There is resounding agreement in the water development sector that rural communities in developing countries need some sort of support after installation of water points. This report addresses key questions for implementing organizations, donors, and local stakeholders about how and why to implement resolution -- the process of addressing problems identified through post-implementation monitoring and /or evaluation. Insights are drawn from a desk review, in-depth interviews, and a Resolution workshop for WASH professionals held in 2014.
- Rather than just rehabilitating broken infrastructure to fix the immediate problem when a water point fails, implementing organizations should find and address the root causes of the failure.
- The repetitiveness of the problems identified through monitoring and evaluation of water points across the globe suggests that there are common ways to respond. The guidelines elaborated on in the report include implementation, institutional, social, environmental, financial, and technical strategies.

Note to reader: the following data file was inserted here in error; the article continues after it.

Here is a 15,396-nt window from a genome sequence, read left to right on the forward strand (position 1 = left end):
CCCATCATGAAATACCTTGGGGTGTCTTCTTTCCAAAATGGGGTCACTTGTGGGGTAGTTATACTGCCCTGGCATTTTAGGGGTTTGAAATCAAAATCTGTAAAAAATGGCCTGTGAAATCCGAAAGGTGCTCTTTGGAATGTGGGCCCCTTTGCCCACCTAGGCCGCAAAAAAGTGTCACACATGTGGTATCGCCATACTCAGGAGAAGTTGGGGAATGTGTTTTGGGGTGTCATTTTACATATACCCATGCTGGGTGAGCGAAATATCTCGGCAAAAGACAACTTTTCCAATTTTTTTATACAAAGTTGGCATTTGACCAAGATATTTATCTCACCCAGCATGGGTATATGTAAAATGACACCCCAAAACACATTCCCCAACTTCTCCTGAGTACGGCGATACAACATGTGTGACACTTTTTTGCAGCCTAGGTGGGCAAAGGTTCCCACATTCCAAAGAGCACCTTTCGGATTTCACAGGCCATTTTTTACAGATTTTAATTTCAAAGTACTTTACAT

- There is no consensus or evidence for how long an implementing organization should be responsible for the services provided by systems it has built; however, 10 years as a maximum was suggested by several organizations at the Resolution Workshop.
- To pay for the costs of resolution, implementing organizations should insist on cost-sharing from users, local government and/or central government.
- Successful models for resolution of problems with water services include external post-construction support like mechanics associations and circuit riders, networks of water committees, and supporting local governments.